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A greener alternative? deliberative democracy meets local government in Australia

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Zwart, IC (2003) A greener alternative? deliberative democracy meets local government in Australia. PhD thesis, University of Tasmania.

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Abstract

In recent decades a search has been conducted among democratic theorists to find a
decision making form that is both democratic, and able to produce outcomes that may
be seen to favour the life supporting capacity of our natural systems. One form of
decision making that has gained considerable interest from green theorists is
participatory or deliberative democracy. It is suggested that compared to liberal
representative structures, a deliberative conception of politics will allow for a more
informed policy process that enables the discovery and support of generalisable rather
than particular interests. As a consequence, citizen deliberation will produce
outcomes that support the pre-eminence of the natural environment, while providing
greater legitimacy and compliance with the agreements reached.
These assumptions about the environmental credentials of deliberative forums are not
entirely theoretical. In recent decades there has been a gradual movement within local
government in Australia towards the use of participatory or deliberative models to
support its existing representative structure. In particular, this has been driven by the
emerging role of local government in addressing environmental issues. It is shown
that despite questions regarding their reliability, many of the assumptions made within
the deliberative democratic literature also exist within local processes to deliver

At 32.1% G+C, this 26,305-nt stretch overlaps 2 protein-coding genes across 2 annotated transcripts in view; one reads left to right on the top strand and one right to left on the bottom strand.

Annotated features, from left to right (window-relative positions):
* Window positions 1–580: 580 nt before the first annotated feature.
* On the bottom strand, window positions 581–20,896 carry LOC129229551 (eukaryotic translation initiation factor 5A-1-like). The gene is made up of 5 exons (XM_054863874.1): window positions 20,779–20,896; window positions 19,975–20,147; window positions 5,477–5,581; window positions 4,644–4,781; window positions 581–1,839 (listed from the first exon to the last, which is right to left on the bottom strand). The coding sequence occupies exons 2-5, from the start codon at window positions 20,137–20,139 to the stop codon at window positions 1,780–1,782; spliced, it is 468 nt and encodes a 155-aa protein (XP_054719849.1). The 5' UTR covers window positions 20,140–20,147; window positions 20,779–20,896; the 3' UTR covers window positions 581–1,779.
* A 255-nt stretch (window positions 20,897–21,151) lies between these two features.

favourable environmental outcomes. The thesis therefore tests the purported benefits
of deliberative structures. It finds that citizen deliberation can produce more informed
policy processes. However, the notion that deliberative structures will produce both
environmentally favourable and universally legitimate outcomes is dependent upon a
range of contextual factors.
To support this thesis, existing research on public deliberation and two case studies in
Australian local government are presented and examined. The first case study
inspects the use of a precinct system at the Glenorchy City Council to address issues
including waste management, while the second concerns the use of a citizens jury to
address stormwater issues at the Waverley Municipal Council. Although a range of
factors prove to have significant impacts upon the environmental outcomes that were
achieved, the thesis concludes that the deliberative model can facilitate the greening of decision making, and enable a collective realisation of the benefits of active
citizenship.

Item Type: Thesis (PhD)
Copyright Information:

Copyright 2003 the Author - The University is continuing to endeavour to trace the copyright
owner(s) and in the meantime this item has been reproduced here in good faith. We
would be pleased to hear from the copyright owner(s).

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Date Deposited: 18 Jul 2011 02:07
Last Modified: 11 Mar 2016 05:54
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